It's strange to look back at copies of this newspaper dated 50 years ago and see phone numbers of four digits in the various advertisements.
Truth be known, they weren't really four digit numbers, but rather six and seven digit numbers with words whose first two letters corresponded to letters associated with numbers on phone dials (or modern phone punch pads).
For example, in Bel Air, the word was TErrace. T corresponds to 8; for E, dial 3. Eventually, the exchanges were further divided and Bel Air became TErrace 8, or simply 838, followed by the four digits assigned to a particular home or business. (Aberdeen was CRestwood, then CRestwood-2; Havre de Grace, WEstmore then WEstmore-9). As more people got phones, the need to add digits increased, but the digits haven't necessarily been added one at a time. After TE and TE8, we got area codes. First, Maryland was all 301. Then came 410, which was something of a rude awakening for those of us in the Baltimore Area because the Washington, D.C. suburbs got to keep 301 and it was us in the Baltimore area who had to make the switch to 410. It was perhaps the loudest proclamation that D.C. had become Maryland's preeminent city after having for decades being little more than a curiosity compared to the powerhouse Baltimore had once been.
Even as Maryland's population has remained relatively static, the number of phones has continued to increase. Where the rule was once multiple users for each phone and phone number, the modern reality is multiple phone numbers for each person. Heck, it's gotten to where we don't even have to write them down. We just program the numbers in once and look our phone targets up in our cell phones, or BlackBerrys, or Droids, or iPhones or ...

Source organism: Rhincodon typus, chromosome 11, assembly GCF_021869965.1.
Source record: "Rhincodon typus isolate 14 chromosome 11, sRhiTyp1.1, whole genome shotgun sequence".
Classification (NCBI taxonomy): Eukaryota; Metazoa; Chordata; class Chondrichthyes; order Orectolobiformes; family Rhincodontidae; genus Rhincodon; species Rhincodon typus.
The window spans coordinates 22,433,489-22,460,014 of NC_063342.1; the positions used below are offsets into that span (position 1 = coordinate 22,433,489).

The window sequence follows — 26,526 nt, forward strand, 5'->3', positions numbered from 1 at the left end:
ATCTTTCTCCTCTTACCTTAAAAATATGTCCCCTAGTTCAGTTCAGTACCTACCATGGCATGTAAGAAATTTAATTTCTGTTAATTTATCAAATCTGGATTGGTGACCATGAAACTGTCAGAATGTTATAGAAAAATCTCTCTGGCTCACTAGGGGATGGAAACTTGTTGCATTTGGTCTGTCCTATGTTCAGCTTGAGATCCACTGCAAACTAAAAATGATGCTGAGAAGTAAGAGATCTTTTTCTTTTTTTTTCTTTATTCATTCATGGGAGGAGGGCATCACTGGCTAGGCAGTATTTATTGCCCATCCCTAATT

The reality has dawned on us phone users, and the phone company, that there really isn't any need for an area code associated with a particular area. Terrace-8 may once have been strictly associated with the geographic area of Bel Air, 301 with Maryland, 410 with northern and eastern Maryland, but we've since added more. When 443 was established as an area code, it really wasn't associated with a particular area; 410 wasn't further divided, it's just that new numbers were assigned 443 instead of 410. Now comes a new area code, again not associated with a new area. It's just that we're used to calling those first three digits area codes. It's 667 and it's just a matter of time before it shows up on a phone you're answering.
It's probably just the beginning, too. Further adding to the confusion is the reality that we're allowed to keep our phone numbers these days, so it isn't all that uncommon for people living in Maryland to have "area codes" associated with states where they used to live when they got the phones they're using.
So is it really an area code? Well, from a certain perspective, it never was. It's just a number assigned to an electronic device that allows us to have conversations with people out of the range of our voices. Still, it's kind of funny how we get attached to such things as area codes and words like Terrace. Maybe it's because they remind us of home.